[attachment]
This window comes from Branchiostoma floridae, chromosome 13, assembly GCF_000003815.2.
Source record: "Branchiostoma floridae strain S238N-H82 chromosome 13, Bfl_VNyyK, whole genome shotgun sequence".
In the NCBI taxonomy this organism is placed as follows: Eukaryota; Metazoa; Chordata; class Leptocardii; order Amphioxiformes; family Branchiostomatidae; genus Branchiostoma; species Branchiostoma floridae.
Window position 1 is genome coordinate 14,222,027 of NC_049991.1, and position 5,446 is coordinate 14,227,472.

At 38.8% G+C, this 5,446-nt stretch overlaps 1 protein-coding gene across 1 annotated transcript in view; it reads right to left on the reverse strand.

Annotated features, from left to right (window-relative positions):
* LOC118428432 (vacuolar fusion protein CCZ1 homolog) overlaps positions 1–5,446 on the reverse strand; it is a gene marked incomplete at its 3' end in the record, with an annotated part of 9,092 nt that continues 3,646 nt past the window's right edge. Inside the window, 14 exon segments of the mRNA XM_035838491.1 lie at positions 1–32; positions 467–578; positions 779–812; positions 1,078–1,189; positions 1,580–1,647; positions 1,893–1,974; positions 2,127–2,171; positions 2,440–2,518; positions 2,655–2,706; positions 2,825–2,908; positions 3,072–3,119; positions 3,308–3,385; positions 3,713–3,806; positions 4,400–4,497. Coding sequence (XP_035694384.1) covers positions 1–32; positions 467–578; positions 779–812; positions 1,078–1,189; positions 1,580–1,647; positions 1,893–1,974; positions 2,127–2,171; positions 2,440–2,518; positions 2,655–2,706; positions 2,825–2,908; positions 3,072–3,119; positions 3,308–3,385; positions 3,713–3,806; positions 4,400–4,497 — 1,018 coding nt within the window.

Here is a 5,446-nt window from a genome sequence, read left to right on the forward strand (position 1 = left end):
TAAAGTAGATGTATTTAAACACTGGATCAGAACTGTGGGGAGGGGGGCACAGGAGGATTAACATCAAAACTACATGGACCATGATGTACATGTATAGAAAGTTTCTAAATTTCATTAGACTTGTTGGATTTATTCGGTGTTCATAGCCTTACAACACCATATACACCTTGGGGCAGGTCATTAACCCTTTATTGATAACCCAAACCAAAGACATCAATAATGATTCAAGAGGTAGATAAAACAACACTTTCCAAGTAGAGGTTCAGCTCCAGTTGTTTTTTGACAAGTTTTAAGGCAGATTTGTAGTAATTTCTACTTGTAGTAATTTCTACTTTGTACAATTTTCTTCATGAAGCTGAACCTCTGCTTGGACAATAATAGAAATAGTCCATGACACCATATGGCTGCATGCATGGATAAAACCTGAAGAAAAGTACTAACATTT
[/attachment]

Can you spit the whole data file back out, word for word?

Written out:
This window comes from Branchiostoma floridae, chromosome 13, assembly GCF_000003815.2.
Source record: "Branchiostoma floridae strain S238N-H82 chromosome 13, Bfl_VNyyK, whole genome shotgun sequence".
In the NCBI taxonomy this organism is placed as follows: Eukaryota; Metazoa; Chordata; class Leptocardii; order Amphioxiformes; family Branchiostomatidae; genus Branchiostoma; species Branchiostoma floridae.
Window position 1 is genome coordinate 14,222,027 of NC_049991.1, and position 5,446 is coordinate 14,227,472.

At 38.8% G+C, this 5,446-nt stretch overlaps 1 protein-coding gene across 1 annotated transcript in view; it reads right to left on the reverse strand.

Annotated features, from left to right (window-relative positions):
* LOC118428432 (vacuolar fusion protein CCZ1 homolog) overlaps positions 1–5,446 on the reverse strand; it is a gene marked incomplete at its 3' end in the record, with an annotated part of 9,092 nt that continues 3,646 nt past the window's right edge. Inside the window, 14 exon segments of the mRNA XM_035838491.1 lie at positions 1–32; positions 467–578; positions 779–812; positions 1,078–1,189; positions 1,580–1,647; positions 1,893–1,974; positions 2,127–2,171; positions 2,440–2,518; positions 2,655–2,706; positions 2,825–2,908; positions 3,072–3,119; positions 3,308–3,385; positions 3,713–3,806; positions 4,400–4,497. Coding sequence (XP_035694384.1) covers positions 1–32; positions 467–578; positions 779–812; positions 1,078–1,189; positions 1,580–1,647; positions 1,893–1,974; positions 2,127–2,171; positions 2,440–2,518; positions 2,655–2,706; positions 2,825–2,908; positions 3,072–3,119; positions 3,308–3,385; positions 3,713–3,806; positions 4,400–4,497 — 1,018 coding nt within the window.

Here is a 5,446-nt window from a genome sequence, read left to right on the forward strand (position 1 = left end):
TAAAGTAGATGTATTTAAACACTGGATCAGAACTGTGGGGAGGGGGGCACAGGAGGATTAACATCAAAACTACATGGACCATGATGTACATGTATAGAAAGTTTCTAAATTTCATTAGACTTGTTGGATTTATTCGGTGTTCATAGCCTTACAACACCATATACACCTTGGGGCAGGTCATTAACCCTTTATTGATAACCCAAACCAAAGACATCAATAATGATTCAAGAGGTAGATAAAACAACACTTTCCAAGTAGAGGTTCAGCTCCAGTTGTTTTTTGACAAGTTTTAAGGCAGATTTGTAGTAATTTCTACTTGTAGTAATTTCTACTTTGTACAATTTTCTTCATGAAGCTGAACCTCTGCTTGGACAATAATAGAAATAGTCCATGACACCATATGGCTGCATGCATGGATAAAACCTGAAGAAAAGTACTAACATTT